Believe it or not, plenty of Colorado K-12 students owe fines for overdue library books, damaged or missing textbooks, and the like. If you are a parent, you already know this.
Especially for some households of modest means, forking it over can amount to more than just an incidental expense. And even if paying the fines isn’t that big a deal for other families, the question arises: Is failure to pay them a big enough deal to warrant withholding a student’s transcripts?
Before you answer, know this: Gov. John Hickenlooper thinks the answer is no, and he made that clear by signing House Bill 1301 into law today. (OK, now you can go ahead and answer the question.)
What’s HB 1301? The state House Democrats thought you’d ask. From a press release the House Dems’ press office issued today:
HB17-1301 prevents a school or school district from withholding records required for enrollment in another school or institution of higher education, such as a transcript or diploma, for failure to pay any fine or fee assessed by the school. This includes fines related to returning or replacing textbooks, library resources or other school property.
So, is it a get-out-of-jail-free card? Perhaps, a blank check to run up the tab on overdue books or missing texts because, by statute, there now will be no meaningful consequences? The press release addresses that, too, quoting House sponsor Rep. Dafna Michaelson Jenet, D-Commerce City:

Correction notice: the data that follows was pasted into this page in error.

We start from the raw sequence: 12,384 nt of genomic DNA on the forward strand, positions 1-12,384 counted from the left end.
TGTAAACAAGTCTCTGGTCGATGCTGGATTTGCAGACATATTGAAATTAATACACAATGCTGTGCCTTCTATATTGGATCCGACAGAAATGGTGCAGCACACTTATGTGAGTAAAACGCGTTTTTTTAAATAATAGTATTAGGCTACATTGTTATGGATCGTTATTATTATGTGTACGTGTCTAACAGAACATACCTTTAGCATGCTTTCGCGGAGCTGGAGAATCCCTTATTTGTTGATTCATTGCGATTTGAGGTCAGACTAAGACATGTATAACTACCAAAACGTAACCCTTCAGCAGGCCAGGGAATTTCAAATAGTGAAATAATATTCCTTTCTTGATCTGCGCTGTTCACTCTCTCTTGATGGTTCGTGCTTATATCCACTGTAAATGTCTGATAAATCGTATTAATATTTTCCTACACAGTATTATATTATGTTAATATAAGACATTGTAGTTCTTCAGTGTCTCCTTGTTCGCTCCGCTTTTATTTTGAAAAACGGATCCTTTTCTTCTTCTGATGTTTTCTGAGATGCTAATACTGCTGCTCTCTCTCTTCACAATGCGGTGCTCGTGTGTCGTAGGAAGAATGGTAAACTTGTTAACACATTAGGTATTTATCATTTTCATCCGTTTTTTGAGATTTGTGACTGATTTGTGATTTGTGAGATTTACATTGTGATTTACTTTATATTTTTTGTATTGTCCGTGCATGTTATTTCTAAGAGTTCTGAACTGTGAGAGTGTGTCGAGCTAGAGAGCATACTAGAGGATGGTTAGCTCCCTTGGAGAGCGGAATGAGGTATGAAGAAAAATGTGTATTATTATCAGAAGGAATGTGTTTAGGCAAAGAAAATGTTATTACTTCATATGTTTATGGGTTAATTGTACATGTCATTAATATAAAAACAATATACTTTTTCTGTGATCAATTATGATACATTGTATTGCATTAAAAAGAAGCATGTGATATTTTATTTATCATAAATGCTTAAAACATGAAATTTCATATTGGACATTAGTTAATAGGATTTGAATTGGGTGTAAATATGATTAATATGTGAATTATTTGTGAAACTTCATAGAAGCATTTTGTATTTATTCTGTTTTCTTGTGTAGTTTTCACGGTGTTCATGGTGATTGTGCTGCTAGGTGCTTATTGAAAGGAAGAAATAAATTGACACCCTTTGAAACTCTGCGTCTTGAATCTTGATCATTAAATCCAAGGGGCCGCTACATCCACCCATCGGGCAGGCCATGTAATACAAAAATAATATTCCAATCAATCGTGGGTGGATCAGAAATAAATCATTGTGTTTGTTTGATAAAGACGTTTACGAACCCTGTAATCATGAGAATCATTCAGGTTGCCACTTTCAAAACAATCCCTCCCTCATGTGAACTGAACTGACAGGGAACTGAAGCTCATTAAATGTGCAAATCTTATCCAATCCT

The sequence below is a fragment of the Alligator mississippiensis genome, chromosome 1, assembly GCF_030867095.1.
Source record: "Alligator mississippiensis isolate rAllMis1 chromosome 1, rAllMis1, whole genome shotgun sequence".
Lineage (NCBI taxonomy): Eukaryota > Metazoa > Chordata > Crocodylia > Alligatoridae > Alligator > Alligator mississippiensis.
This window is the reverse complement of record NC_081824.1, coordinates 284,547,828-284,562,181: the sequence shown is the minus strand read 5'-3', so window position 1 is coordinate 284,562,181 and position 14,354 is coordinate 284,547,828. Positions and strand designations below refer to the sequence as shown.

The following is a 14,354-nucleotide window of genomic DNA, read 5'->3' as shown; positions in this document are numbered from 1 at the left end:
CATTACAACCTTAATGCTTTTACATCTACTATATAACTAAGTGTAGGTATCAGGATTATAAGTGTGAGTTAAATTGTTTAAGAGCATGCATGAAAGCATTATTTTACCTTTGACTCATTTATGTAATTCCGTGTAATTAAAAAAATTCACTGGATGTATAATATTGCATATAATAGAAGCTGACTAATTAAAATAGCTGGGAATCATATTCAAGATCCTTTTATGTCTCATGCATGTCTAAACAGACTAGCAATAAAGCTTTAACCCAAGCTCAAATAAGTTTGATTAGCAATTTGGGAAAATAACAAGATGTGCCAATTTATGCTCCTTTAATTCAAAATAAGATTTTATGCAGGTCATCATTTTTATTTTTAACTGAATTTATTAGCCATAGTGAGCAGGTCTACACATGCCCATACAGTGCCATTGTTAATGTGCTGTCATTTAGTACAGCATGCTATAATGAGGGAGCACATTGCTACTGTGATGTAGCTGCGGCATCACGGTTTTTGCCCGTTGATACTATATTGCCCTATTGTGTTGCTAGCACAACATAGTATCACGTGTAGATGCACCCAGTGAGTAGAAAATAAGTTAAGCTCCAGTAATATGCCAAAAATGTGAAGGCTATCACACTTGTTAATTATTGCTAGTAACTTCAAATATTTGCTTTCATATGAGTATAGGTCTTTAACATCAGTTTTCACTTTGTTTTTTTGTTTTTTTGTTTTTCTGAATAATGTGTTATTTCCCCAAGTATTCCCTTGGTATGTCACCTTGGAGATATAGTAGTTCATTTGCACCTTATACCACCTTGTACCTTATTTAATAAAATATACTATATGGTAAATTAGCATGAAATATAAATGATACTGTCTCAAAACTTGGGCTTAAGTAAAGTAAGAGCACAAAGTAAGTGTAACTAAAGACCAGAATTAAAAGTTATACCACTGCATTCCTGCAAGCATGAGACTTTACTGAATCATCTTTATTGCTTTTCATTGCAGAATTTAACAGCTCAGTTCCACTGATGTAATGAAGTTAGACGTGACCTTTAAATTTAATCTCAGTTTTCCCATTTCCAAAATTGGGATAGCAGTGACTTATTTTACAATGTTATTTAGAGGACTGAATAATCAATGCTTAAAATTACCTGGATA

“We must give every student access to a free public education … That includes access to their grades and transcripts if they need to change schools or reenroll. Grades, transcripts and academic records belong to the student and no student should be prevented from receiving or continuing their education because of inability to pay.”
And it noted this:
Testimony during the bill’s hearing before the House Education Committee pointed out that the policy of withholding transcripts can lead to low-income students dropping out of school. Martin Schneider with the Community Prep School in Colorado Springs said that half of the students at the school each year are new students and 35 percent of those students have unpaid fines from previous schools—most fines are less than $30.00. Many students and their families don’t have an ability to pay those fines which acted as a barrier up until now for students seeking to continue their education.
It probably didn’t hurt the bill’s chances that it was bipartisan. No less a no-nonsense conservative than Senate Republican Majority Leader Chris Holbert, of Parker, was the Senate co-sponsor along with Aurora Democrat Rhonda Fields.